Should my small rescue group be testing cats for FeLV?
We are an all-volunteer, no-kill rescue group. We have 36 cats/kittens. Should we be testing for feline leukemia virus? We are on a shoestring budget and are worried about the expense, but do not want to spread the virus. How contagious is it and what precautions can we take?
Whether your small rescue group should invest in feline leukemia virus (FeLV) testing is a good question, and there is not a black-and-white response. The American Association of Feline Practitioners and Association of Shelter Veterinarians both state that the status of all cats should be known—so ideally, each individual cat would be tested. However, there are a few things worth considering:
- Accurate testing and interpretation of tests is vital. Especially in a shelter setting, where results of the tests may change how we re-home cats, it’s really important to be sure that it is understood that no test is perfect. A single test for FeLV or FIV is not considered sufficient to confirm either positive or negative status. Cats require regular testing at intervals depending on their risk for infection.
- In shelters where cats are housed individually throughout their stay, the risk of FeLV spread is minimal and testing is considered optional.
- In shelters where cats are group-housed, testing is recommended because of the risk of transmission cat-to-cat.
- It’s always recommended to inform adopters of shelter policies so that they are aware in case they are adopting a cat who has unknown retroviral status, and to recommend that they discuss further testing with their veterinarian before introducing a new cat to their current cats.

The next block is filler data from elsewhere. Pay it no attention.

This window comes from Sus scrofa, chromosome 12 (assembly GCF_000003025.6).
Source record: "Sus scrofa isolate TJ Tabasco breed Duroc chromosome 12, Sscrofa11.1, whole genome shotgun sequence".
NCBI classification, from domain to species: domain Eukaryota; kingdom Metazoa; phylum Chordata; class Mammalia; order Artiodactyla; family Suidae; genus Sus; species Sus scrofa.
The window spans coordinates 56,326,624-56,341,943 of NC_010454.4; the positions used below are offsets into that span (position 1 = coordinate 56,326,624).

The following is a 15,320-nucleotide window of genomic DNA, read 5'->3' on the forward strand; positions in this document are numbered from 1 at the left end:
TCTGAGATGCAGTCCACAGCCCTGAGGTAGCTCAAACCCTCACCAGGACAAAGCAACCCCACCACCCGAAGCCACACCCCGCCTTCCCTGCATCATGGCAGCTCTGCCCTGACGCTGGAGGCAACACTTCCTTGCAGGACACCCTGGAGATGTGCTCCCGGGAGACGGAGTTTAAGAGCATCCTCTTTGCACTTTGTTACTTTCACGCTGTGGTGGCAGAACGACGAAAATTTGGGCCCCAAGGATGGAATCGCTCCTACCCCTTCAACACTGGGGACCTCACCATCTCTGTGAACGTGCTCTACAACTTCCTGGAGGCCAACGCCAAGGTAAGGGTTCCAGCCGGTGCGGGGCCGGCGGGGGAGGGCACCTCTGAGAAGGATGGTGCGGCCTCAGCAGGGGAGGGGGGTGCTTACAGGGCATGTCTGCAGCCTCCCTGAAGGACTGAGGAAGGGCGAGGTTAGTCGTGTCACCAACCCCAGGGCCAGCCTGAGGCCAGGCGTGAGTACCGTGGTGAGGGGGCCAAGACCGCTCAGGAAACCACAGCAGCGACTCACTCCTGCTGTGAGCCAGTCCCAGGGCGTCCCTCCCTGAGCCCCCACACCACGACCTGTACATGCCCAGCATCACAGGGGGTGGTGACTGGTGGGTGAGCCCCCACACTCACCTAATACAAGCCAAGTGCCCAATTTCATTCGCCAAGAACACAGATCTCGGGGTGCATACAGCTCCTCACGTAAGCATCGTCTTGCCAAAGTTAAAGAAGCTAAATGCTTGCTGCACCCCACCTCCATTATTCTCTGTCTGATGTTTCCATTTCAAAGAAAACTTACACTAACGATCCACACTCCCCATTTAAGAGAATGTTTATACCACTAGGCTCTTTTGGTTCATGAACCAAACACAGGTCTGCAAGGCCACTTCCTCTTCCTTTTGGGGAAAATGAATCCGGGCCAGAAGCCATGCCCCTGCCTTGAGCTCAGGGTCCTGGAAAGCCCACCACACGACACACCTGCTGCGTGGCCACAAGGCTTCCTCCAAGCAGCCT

- If your program does a lot of foster home-based care, testing of cats and kittens prior to placement in foster (as well as of foster families’ own cats) might be a consideration.
- If your group provides extensive medical care, testing cats entering treatment would also be a consideration.
Regarding how FeLV transmits: Cats typically acquire the virus through the oro-nasal route. Cats shed infectious viruses in multiple body fluids, including saliva, nasal secretions, feces and urine, and milk. Examples of activities that might allow FeLV transmission include grooming, fighting/biting, blood transfusions between untested animals, use of unsterilized surgical equipment, or transfer during pregnancy and nursing. Transmission through use of shared litterboxes or feeding dishes is possible, but less common. You may sometimes hear FeLV called the “friendly cat” disease because it can be transmitted by grooming and cohabitating without overt fighting.
For more information on shelter medicine and infectious disease prevention in your program, check out the ASPCApro website: http://www.aspcapro.org/shelter-medicine.php